Mauritius: The bid for wealthy South AfricansNovember 16, 2019
Reports suggest many wealthy South Africans are opting for the island life in Mauritius.
The Island Republic, they say, is emerging not only as a hub for international capital, but an attractive lifestyle destination.
The investors are attracted to financial and tax security turning it into a country where people can live comfortably, reports Business Tech.
The Business portal quotes Vidish Jugurnauth, a director at Sovereign Trust (Mauritius) Limited.
Many rich South Africans are fleeing the country where Nelson Mandela was born.
They fear they are the target of racial profiling in a country where a White government in the past imposed ‘Apartheid’ on non-white population.
Experts say the progressive investment environments in Mauritius means setting up a business is quick and easy.
Besides, there is already a sizeable community of South African expats says Van Der Merwe.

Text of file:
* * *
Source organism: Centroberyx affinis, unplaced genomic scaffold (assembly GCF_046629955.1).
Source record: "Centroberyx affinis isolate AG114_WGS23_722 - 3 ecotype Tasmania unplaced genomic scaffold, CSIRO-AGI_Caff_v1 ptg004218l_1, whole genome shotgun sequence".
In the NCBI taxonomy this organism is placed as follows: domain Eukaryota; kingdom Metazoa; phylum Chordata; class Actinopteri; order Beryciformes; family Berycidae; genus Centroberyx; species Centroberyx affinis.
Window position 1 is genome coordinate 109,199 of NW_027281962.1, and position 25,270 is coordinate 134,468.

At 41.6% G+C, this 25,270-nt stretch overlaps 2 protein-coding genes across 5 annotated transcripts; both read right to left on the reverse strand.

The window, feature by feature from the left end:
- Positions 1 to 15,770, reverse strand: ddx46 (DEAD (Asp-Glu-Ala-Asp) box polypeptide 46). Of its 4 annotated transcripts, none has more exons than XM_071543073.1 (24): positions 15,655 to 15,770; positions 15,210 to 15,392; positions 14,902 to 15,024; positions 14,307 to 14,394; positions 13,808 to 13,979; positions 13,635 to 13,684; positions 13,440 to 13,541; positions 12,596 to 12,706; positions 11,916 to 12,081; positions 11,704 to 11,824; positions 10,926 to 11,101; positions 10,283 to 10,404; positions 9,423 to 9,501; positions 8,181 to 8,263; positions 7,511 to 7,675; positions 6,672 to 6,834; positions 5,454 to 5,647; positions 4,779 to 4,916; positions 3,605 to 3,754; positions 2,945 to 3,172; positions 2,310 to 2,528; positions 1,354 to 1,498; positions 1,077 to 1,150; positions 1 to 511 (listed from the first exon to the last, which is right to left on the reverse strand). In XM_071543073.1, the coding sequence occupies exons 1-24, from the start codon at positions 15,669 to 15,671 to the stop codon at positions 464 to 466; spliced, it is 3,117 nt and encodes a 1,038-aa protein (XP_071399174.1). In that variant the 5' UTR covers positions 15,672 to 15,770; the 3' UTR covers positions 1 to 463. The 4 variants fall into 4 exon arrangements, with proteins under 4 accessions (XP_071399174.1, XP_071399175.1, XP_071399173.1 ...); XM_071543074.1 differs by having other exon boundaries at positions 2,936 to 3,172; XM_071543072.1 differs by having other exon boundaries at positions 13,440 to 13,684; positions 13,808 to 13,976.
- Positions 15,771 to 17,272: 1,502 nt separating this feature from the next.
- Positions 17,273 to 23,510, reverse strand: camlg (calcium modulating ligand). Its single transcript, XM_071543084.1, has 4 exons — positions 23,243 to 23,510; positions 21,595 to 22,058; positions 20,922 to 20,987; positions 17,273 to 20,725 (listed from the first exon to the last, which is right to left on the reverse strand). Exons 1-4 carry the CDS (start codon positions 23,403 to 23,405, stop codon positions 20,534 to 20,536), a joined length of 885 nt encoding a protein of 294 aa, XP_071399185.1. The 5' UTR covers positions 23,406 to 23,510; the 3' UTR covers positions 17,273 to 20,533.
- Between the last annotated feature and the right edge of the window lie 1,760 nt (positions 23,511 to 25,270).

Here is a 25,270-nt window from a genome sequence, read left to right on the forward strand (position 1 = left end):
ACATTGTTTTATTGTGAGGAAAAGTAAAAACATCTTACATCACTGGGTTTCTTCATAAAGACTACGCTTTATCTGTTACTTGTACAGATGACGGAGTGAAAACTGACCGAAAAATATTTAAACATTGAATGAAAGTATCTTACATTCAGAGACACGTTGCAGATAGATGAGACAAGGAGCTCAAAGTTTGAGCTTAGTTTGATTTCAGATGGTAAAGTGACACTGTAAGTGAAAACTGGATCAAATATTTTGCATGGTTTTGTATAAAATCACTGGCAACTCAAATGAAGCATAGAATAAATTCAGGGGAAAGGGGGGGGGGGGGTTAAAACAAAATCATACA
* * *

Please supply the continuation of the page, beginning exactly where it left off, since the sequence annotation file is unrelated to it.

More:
Nevertheless, Mauritius is trying to keep up with global trends offering fintech and blockchain development potentials.
South Africans have a long history of investment in Mauritius which is nearby their country.
They are also among the leading foreign purchasers of residential property in Mauritius.
But while Mauritius’ financial services sector has grown rapidly in the past 20 years, it was recently hit by the Panama Papers.
There is also the Sobrino scandal. This may have long-lasting repercussions on the image of the country, on the rating of its institutions, on the soundness of our financial services sector and on the integrity of governance.
The Sobrino scandal involves the Angolan billionaire banker, Alvaro Sobrinho whose investment in Mauritius raised questions.
The banker is also the founder of the Planet Earth Institute the activities of which in Mauritius became the cause of the downfall of the country’s President.
Ameenah Gurib-Fakim resigned as President of the country in March last year.
She quit after claims emerged of her shopping spree on jewellery and clothes costing thousands of dollars in Dubai and Washington DC.
She resigned over claims she used a credit card provided to her by the PEI for personal expenses.